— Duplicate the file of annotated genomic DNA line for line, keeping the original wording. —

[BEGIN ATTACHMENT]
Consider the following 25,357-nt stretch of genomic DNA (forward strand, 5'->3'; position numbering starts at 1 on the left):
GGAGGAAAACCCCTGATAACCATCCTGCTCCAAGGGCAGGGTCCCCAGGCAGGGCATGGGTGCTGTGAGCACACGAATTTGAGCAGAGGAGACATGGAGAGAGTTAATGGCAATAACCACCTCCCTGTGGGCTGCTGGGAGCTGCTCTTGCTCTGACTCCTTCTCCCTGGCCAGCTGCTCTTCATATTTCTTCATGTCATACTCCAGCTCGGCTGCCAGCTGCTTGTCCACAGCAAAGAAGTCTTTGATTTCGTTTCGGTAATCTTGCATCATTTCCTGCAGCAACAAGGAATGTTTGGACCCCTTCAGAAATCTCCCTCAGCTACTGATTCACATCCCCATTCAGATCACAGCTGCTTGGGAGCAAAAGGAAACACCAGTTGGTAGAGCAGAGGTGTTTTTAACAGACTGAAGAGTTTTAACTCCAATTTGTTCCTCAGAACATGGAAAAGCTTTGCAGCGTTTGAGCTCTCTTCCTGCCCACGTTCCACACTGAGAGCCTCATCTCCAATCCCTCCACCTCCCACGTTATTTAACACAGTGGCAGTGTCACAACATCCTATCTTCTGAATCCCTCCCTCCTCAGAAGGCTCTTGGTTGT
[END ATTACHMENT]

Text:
Consider the following 25,357-nt stretch of genomic DNA (forward strand, 5'->3'; position numbering starts at 1 on the left):
GGAGGAAAACCCCTGATAACCATCCTGCTCCAAGGGCAGGGTCCCCAGGCAGGGCATGGGTGCTGTGAGCACACGAATTTGAGCAGAGGAGACATGGAGAGAGTTAATGGCAATAACCACCTCCCTGTGGGCTGCTGGGAGCTGCTCTTGCTCTGACTCCTTCTCCCTGGCCAGCTGCTCTTCATATTTCTTCATGTCATACTCCAGCTCGGCTGCCAGCTGCTTGTCCACAGCAAAGAAGTCTTTGATTTCGTTTCGGTAATCTTGCATCATTTCCTGCAGCAACAAGGAATGTTTGGACCCCTTCAGAAATCTCCCTCAGCTACTGATTCACATCCCCATTCAGATCACAGCTGCTTGGGAGCAAAAGGAAACACCAGTTGGTAGAGCAGAGGTGTTTTTAACAGACTGAAGAGTTTTAACTCCAATTTGTTCCTCAGAACATGGAAAAGCTTTGCAGCGTTTGAGCTCTCTTCCTGCCCACGTTCCACACTGAGAGCCTCATCTCCAATCCCTCCACCTCCCACGTTATTTAACACAGTGGCAGTGTCACAACATCCTATCTTCTGAATCCCTCCCTCCTCAGAAGGCTCTTGGTTGT